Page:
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ON FAITH & MEDIA View Comments

High Tension

By

Source: Catholic News Service

Gratuitously violent horror film set in rural France about two friends (Cecile de France and Maiwenn Le Besco) whose idyllic weekend studying for exams at a secluded farmhouse becomes a struggle for survival when they are terrorized by a sadistic killer (Philippe Nahon). Directed by Alexandre Aja, this poorly dubbed homage to American slasher flicks is, despite moments of suspense, little more than a stylishly executed but repellent exercise in bloody excess, full of stomach-churning gore and capped by an illogical plot twist. Mostly in French with English subtitles. The film contains excessive graphic violence, including decapitations, dismemberment, a bludgeoning and an impaling, a homoerotic theme, perverse sexual situations including necrophilia, a scene of masturbation, a voyeuristic shower sequence with frontal nudity, as well as rough and crude language. The USCCB Office for Film & Broadcasting classification is O -- morally offensive. The Motion Picture Association of America rating is R -- restricted.

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Rita of Cascia: Like Elizabeth Ann Seton, Rita of Cascia was a wife, mother, widow and member of a religious community. Her holiness was reflected in each phase of her life.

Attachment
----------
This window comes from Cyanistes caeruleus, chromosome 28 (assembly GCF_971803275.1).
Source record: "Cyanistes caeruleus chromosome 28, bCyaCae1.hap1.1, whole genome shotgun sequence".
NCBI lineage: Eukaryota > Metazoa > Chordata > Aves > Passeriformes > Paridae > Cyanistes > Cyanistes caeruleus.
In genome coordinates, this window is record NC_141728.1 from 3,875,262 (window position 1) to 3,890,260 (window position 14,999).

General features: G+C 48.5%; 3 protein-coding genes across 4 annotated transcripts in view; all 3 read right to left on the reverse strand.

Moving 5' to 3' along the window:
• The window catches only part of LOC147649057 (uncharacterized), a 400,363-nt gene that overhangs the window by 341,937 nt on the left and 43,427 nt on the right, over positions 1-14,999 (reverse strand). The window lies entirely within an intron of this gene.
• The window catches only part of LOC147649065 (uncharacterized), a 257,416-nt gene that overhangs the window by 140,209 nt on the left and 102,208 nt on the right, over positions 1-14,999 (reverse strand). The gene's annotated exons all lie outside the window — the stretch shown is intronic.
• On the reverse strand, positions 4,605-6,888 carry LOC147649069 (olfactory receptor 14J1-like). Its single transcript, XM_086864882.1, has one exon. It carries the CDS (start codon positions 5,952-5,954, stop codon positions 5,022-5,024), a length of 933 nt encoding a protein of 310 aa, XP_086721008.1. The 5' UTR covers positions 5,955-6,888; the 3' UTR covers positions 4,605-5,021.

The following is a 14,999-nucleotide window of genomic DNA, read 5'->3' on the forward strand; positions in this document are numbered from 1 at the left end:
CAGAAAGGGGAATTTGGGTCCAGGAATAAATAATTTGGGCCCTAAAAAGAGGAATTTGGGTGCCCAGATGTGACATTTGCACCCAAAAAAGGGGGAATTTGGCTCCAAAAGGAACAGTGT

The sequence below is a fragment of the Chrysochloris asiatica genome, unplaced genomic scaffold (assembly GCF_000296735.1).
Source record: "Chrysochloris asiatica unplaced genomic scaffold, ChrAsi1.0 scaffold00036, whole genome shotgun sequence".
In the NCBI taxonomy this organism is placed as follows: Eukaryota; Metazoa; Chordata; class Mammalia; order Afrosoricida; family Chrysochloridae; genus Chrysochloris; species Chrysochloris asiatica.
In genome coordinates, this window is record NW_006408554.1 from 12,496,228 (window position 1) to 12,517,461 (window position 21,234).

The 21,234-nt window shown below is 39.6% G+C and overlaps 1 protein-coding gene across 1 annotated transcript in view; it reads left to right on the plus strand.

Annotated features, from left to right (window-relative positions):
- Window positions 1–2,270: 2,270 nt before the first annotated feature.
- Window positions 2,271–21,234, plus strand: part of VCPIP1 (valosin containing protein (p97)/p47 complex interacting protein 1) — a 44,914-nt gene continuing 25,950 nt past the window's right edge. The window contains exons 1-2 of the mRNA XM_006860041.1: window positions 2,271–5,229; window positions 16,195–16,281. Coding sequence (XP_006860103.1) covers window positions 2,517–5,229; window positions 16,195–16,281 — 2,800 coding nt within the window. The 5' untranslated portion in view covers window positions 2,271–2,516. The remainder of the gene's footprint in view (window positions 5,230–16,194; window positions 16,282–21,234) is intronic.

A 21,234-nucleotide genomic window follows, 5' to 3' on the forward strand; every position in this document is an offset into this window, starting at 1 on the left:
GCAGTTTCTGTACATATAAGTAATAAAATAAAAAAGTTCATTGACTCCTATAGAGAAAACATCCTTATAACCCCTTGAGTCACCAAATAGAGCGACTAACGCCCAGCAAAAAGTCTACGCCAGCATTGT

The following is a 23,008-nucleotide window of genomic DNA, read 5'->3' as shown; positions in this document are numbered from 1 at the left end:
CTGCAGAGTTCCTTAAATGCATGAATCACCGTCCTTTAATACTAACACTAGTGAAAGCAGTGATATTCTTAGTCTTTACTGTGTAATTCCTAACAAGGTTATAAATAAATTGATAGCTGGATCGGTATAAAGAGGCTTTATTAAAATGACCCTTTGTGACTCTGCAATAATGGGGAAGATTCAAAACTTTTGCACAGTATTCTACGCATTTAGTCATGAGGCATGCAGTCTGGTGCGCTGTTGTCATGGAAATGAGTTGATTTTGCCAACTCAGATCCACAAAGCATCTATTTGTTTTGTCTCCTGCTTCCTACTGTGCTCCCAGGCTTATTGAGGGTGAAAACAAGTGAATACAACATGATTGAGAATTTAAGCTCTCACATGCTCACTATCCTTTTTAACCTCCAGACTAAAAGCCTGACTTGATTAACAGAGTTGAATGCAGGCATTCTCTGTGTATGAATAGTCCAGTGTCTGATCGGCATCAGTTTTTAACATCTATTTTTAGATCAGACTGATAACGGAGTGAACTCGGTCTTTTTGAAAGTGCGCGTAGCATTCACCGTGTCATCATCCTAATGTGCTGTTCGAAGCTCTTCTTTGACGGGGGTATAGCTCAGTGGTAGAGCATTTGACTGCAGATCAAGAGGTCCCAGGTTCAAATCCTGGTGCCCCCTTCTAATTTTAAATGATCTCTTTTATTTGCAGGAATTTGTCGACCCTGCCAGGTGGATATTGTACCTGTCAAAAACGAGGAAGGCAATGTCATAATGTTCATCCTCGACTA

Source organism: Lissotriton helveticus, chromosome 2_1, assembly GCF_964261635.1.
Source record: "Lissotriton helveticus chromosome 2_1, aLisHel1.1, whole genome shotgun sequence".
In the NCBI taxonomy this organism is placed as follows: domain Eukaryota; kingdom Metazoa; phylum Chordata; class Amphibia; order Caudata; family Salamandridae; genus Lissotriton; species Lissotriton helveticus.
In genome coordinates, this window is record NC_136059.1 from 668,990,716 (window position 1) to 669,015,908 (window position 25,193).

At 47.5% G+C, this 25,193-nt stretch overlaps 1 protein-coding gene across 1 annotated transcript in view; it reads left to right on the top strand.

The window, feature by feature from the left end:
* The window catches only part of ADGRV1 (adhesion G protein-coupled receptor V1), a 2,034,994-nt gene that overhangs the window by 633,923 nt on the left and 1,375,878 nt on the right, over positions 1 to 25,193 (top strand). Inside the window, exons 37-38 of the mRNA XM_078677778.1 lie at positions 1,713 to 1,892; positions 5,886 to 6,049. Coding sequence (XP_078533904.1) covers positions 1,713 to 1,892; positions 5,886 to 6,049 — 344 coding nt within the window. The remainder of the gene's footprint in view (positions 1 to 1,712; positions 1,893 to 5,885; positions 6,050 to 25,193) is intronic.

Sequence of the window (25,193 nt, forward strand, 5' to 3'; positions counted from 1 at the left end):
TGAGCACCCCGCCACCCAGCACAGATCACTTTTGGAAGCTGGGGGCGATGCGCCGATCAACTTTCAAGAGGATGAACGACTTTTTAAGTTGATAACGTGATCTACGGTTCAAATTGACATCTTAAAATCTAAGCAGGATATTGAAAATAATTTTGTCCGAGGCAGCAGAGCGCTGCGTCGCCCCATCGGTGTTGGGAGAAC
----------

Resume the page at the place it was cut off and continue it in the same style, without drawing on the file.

<p>Born at Roccaporena in central Italy, Rita wanted to become a nun but was pressured at a young age into marrying a harsh and cruel man. During her 18-year marriage, she bore and raised two sons. After her husband was killed in a brawl and her sons had died, Rita tried to join the Augustinian nuns in Cascia. Unsuccessful at first because she was a widow, Rita eventually succeeded. </p><p>Over the years, her austerity, prayerfulness and charity became legendary. When she developed wounds on her forehead, people quickly associated them with the wounds from Christ's crown of thorns. She meditated frequently on Christ's passion. Her care for the sick nuns was especially loving. She also counseled lay people who came to her monastery. </p><p>Beatified in 1626, Rita was not canonized until 1900. She has acquired the reputation, together with St. Jude, as a saint of impossible cases. Many people visit her tomb each year.</p> American Catholic Blog Your sins are great? Just tell the Lord: Forgive me, help me to get up again, change my heart! –Pope Francis

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